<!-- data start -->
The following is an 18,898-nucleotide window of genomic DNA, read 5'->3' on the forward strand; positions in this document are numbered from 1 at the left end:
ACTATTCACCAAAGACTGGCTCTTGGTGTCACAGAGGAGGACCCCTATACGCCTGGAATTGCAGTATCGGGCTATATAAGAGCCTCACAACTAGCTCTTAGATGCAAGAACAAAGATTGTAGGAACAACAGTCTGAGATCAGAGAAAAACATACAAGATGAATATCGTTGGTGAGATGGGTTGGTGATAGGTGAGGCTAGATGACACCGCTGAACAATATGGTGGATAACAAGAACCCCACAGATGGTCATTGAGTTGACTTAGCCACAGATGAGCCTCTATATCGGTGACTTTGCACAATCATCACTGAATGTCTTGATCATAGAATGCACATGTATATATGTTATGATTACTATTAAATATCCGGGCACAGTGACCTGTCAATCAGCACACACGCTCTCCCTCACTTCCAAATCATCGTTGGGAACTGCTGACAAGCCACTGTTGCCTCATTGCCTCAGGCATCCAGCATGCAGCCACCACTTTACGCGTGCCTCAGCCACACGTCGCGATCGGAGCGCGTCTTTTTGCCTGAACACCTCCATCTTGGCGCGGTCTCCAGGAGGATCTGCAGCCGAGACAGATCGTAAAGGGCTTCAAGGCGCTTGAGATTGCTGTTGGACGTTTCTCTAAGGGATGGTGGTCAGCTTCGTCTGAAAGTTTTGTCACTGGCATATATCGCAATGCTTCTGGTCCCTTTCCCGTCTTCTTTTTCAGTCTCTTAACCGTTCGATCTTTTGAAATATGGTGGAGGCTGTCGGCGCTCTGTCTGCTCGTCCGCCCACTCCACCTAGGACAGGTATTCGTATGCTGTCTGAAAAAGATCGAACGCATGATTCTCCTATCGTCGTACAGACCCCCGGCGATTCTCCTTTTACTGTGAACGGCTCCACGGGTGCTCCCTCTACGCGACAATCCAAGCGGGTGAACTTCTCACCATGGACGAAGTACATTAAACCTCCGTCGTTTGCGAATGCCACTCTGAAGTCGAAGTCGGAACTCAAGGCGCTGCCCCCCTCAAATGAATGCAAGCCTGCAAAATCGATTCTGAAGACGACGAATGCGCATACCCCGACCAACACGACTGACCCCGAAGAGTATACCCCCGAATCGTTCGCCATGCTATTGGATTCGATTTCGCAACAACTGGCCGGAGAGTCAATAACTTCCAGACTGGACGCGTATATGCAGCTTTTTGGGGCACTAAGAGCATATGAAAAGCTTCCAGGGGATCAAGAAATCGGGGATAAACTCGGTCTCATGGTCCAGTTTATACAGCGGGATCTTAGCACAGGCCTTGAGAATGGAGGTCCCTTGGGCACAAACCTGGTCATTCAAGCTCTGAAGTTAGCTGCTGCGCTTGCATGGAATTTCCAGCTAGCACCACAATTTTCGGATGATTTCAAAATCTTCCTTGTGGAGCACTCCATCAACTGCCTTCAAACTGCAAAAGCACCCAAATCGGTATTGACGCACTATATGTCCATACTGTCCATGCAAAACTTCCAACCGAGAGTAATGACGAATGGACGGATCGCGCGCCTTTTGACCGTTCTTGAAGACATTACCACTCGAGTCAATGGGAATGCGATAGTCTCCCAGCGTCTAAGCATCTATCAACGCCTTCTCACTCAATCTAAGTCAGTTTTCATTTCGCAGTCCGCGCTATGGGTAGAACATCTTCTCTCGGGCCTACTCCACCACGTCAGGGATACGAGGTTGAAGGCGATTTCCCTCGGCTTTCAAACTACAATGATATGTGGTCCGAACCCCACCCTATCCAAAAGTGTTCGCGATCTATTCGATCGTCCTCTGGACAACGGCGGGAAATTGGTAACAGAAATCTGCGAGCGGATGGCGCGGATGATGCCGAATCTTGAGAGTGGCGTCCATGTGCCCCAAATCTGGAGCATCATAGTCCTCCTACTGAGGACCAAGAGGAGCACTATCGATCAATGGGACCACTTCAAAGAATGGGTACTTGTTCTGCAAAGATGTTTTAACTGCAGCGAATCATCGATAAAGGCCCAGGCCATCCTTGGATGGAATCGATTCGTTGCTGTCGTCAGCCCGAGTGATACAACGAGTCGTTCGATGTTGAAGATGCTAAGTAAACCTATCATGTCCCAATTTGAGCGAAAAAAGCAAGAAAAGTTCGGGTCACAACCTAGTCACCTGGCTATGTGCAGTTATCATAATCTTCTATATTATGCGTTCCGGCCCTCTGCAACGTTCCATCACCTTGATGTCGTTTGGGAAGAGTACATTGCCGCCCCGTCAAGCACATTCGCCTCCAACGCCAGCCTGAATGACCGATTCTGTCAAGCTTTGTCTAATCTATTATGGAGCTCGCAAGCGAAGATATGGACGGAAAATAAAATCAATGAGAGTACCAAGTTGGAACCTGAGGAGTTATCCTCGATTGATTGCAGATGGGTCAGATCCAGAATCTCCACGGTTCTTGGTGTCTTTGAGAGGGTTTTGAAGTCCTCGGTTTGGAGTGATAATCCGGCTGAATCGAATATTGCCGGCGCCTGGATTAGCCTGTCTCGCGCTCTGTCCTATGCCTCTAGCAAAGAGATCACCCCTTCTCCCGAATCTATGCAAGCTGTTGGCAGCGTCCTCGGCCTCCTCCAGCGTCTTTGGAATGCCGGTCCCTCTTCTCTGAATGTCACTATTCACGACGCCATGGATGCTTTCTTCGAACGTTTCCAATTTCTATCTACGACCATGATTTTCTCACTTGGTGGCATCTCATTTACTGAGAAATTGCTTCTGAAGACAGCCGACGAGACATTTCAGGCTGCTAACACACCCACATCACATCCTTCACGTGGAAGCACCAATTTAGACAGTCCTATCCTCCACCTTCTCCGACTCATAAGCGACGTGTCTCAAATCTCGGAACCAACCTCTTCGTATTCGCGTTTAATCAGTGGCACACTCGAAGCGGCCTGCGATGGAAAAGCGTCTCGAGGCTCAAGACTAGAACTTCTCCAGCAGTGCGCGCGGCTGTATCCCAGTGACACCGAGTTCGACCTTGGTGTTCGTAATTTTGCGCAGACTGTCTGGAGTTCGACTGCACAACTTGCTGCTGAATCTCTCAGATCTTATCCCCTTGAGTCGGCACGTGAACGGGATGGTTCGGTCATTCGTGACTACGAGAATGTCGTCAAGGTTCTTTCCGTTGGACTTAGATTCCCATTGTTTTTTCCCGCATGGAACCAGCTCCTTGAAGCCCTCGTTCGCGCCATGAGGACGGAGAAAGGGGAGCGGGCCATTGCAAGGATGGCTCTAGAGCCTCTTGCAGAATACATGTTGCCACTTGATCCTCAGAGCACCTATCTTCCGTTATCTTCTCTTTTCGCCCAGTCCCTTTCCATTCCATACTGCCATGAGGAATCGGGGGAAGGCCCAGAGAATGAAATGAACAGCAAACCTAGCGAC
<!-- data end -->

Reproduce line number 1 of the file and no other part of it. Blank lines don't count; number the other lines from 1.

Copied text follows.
The following is an 18,898-nucleotide window of genomic DNA, read 5'->3' on the forward strand; positions in this document are numbered from 1 at the left end: